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Q. Liu, A. Saveliev, J. Hu, H. Cao, A. Auricchio, E. A. Pierce; The Degeneration of Photoreceptor Cells in the Rp1 Form of Retinitis Pigmentosa Is Caused by a Dominant Mechanism. Invest. Ophthalmol. Vis. Sci. 2009;50(13):2285.
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© ARVO (1962-2015); The Authors (2016-present)
Mutations in the RP1 gene are a common cause of dominant retinitis pigmentosa. All pathologic mutations in RP1 found to date are nonsense or frameshift mutations, and are predicted to result in premature termination of translation in the RP1 protein. However, the pathogenesis of the RP1 form of RP is not yet understood. We have generated Rp1h-Q662X knockin mice to study the mechanism by which mutations in RP1 lead to photoreceptor cell death, ant to test potential therapies for RP1 disease using viral delivery systems.
The Rp1h-Q662X mice were generated using standard gene targeting techniques. The mouse Rp1h cDNA was cloned into adeno-associated virus (AAV) and trans-splicing AAV vectors, and AAV viruses generated using standard techniques. The full length mouse Rp1h gene was cloned into a helper dependent adenovirus (HD-Ad) vector, and adenoviruses generated using standard techniques. The viral vectors were delivered to photoreceptor cells in Rp1h-Q662X knockin mice by sub-retinal injection and the expression of full-length Rp1h protein was detected by anti-C-Rp1h antibody. The morphology of transduced photoreceptor cells was evaluated by confocal microscope and 3D imaging reconstruction.
The homozygous Rp1hQ662X/Q662X mice develop a rapid retinal degeneration phenotype, with disorganized outer segments. In addition, a 661aa truncated Rp1h protein is detected in the retina of the knockin mice. Sub-retinal injection of the AAV 2/5-Rp1h and the trans-splicing AAV-Rp1h vectors in neonatal Rp1hQ662X/Q662X mice results in expression of full-length Rp1h protein, but in only rare photoreceptor cells. The transduction efficiency following injection of the HD-Ad-Rp1h vector is notably better, with many photoreceptor cells in the injected portions of the retina showing expression of the full-length Rp1h protein in their axonemes. Analysis of the outer segments of photoreceptor cells transduced with these vectors demonstrates that expression of the full-length Rp1h protein does not correct the defects in outer segment structure caused by the mutant Rp1h-Q662X protein.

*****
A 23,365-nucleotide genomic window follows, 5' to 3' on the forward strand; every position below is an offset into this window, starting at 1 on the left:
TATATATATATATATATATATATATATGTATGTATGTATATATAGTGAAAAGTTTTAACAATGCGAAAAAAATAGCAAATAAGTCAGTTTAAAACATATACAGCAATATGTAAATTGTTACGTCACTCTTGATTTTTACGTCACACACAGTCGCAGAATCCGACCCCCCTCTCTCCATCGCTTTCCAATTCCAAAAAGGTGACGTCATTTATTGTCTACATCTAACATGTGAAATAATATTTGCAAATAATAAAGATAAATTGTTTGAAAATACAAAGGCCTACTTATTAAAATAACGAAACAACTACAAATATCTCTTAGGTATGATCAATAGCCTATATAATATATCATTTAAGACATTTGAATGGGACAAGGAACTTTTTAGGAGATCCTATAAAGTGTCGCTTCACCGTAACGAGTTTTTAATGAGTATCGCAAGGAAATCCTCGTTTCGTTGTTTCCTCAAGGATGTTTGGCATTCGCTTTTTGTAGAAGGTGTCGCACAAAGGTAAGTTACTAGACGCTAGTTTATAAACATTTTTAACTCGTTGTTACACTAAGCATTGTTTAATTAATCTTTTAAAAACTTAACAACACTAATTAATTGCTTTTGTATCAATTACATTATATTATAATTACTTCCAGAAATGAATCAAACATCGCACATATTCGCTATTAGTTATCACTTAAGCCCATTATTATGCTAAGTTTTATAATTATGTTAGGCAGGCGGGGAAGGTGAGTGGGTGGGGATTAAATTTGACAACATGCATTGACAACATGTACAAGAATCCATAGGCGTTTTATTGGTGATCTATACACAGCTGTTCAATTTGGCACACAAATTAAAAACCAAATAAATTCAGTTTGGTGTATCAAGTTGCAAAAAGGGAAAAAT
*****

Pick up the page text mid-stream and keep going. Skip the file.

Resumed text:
These results indicate that haploinsufficiency is not the cause of RP1 disease. Rather, the truncated Rp1h protein produced in the retinas of the Rp1h-Q662X mice appears to have a toxic effect on photoreceptor OS structure, via either a gain-of-function or dominant-negative activity. Additional studies to confirm these results, and distinguish between the two dominant mechanisms of disease are in progress.
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